What is the correct response?
shawes at astro.ocis.temple.edu
Tue Apr 13 18:37:48 EST 1999
With regards to the query of how to respond to sexual innuendos in a talk I
think either walking out or commenting later to the speaker (if it is
difficult to do so in a larger group) would both be appropriate actions.
Last week I attended a Sexual Harrassment course, which is mandatory at my
University. I was initially pleased to see these courses provided within
the Department. However, I was disapointed by the content of the course
which primarily made clear that they were set up so that the University
would be able to defend sexual harrassment cases in the future. It seems
that the courts make decisions in favour of institutions that have such
infrastructure and courses in place. However, it was clear from information
provided by the convenor that the incidence of sexual harrassment cases had
not decreased since the courses had been established.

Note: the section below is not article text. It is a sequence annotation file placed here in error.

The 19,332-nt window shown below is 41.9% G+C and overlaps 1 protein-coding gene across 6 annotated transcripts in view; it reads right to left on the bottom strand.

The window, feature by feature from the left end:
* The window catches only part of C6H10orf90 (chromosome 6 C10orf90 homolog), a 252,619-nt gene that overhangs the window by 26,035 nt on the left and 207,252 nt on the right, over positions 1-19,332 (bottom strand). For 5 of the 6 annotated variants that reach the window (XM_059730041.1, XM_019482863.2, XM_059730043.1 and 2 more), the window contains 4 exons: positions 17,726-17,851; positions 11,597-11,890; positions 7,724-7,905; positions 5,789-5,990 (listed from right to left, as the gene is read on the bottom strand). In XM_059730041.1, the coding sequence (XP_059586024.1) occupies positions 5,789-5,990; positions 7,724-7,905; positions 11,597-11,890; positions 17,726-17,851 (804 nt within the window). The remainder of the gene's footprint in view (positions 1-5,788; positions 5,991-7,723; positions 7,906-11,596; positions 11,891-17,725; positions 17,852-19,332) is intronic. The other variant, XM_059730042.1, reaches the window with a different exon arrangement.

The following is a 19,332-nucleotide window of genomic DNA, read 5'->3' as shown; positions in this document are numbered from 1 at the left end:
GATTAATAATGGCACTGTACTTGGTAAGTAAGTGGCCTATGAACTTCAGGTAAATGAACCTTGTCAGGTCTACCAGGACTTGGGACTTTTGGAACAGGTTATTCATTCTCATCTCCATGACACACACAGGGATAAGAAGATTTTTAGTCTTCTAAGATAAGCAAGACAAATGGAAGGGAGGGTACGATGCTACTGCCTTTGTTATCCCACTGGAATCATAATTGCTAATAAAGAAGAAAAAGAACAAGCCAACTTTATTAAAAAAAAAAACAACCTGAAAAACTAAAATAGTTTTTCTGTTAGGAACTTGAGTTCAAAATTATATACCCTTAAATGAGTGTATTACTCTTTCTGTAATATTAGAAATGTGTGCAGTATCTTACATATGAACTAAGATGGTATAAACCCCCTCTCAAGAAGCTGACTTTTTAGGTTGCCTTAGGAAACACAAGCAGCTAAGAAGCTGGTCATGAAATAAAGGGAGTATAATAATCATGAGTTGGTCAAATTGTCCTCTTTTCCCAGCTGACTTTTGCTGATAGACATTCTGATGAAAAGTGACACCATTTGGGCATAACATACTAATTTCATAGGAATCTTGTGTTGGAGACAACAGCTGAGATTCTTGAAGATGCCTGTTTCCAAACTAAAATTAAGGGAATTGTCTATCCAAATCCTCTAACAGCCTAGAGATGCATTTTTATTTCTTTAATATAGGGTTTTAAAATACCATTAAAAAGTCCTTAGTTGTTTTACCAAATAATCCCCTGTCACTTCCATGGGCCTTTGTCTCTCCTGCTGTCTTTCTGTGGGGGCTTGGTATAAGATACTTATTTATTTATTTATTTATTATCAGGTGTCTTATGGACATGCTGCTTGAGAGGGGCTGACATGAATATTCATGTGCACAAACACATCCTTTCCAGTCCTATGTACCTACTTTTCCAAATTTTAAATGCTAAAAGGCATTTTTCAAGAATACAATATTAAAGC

Although sexual innuendos and overt sexism was discussed with the context
of a "hostile environment" it was done so in a way not to isolate the men
in the group. Therefore, the female convenor set up role-play situations
with the male attendees. I of course don't condone any form of sexism at
work or misuse of power whether by men or women, but the reality is that
for most cases it is women who are being harrassed and whose future careers
jeapordised by such attitudes. The MIT study makes clear that even if women
make Senior Faculty positions they were still discriminated against.
Therefore, I think it is important for women to expose sexist behaviour,
whether it involves sexist jokes in a talk or the lab or comments about
one's physical attributes. I agree with Susan Forsburg's comments that most
people don't seem to see why it is offensive. But, she is right when she
said : "it is insidious and reduces interactions
with women colleagues from an intellectual to a sexual basis"
As the Sexual Harrassment courses at my University, obviously don't work,
what then is the solution?
Dr Susan Hawes,
Fels Institute for
Cancer Research & Molecular Biology,
Temple University Medical School,
3307 Nth Broad St,
E-mail: shawes at astro.temple.edu
telephone: 001 215 707 8458
fax: 001 215 707 1454
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